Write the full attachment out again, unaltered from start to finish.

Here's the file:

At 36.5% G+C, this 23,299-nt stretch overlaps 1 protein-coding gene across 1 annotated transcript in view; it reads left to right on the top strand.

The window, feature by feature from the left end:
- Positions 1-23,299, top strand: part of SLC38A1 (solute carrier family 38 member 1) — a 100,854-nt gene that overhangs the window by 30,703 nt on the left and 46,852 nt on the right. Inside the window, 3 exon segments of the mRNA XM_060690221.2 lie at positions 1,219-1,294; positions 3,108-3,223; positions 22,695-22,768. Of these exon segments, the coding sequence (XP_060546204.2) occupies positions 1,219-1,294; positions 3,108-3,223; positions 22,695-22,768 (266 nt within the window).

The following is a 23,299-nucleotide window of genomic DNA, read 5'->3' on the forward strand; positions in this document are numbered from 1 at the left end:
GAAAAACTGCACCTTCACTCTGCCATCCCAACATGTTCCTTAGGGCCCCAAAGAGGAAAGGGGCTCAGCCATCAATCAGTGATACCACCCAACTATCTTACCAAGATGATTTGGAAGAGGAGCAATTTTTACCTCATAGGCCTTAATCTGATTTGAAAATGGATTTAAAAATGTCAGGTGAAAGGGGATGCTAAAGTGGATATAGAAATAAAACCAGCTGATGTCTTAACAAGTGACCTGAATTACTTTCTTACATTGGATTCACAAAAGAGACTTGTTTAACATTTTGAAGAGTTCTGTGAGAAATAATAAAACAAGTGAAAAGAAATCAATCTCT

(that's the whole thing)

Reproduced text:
At 36.5% G+C, this 23,299-nt stretch overlaps 1 protein-coding gene across 1 annotated transcript in view; it reads left to right on the top strand.

The window, feature by feature from the left end:
- Positions 1-23,299, top strand: part of SLC38A1 (solute carrier family 38 member 1) — a 100,854-nt gene that overhangs the window by 30,703 nt on the left and 46,852 nt on the right. Inside the window, 3 exon segments of the mRNA XM_060690221.2 lie at positions 1,219-1,294; positions 3,108-3,223; positions 22,695-22,768. Of these exon segments, the coding sequence (XP_060546204.2) occupies positions 1,219-1,294; positions 3,108-3,223; positions 22,695-22,768 (266 nt within the window).

The following is a 23,299-nucleotide window of genomic DNA, read 5'->3' on the forward strand; positions in this document are numbered from 1 at the left end:
GAAAAACTGCACCTTCACTCTGCCATCCCAACATGTTCCTTAGGGCCCCAAAGAGGAAAGGGGCTCAGCCATCAATCAGTGATACCACCCAACTATCTTACCAAGATGATTTGGAAGAGGAGCAATTTTTACCTCATAGGCCTTAATCTGATTTGAAAATGGATTTAAAAATGTCAGGTGAAAGGGGATGCTAAAGTGGATATAGAAATAAAACCAGCTGATGTCTTAACAAGTGACCTGAATTACTTTCTTACATTGGATTCACAAAAGAGACTTGTTTAACATTTTGAAGAGTTCTGTGAGAAATAATAAAACAAGTGAAAAGAAATCAATCTCT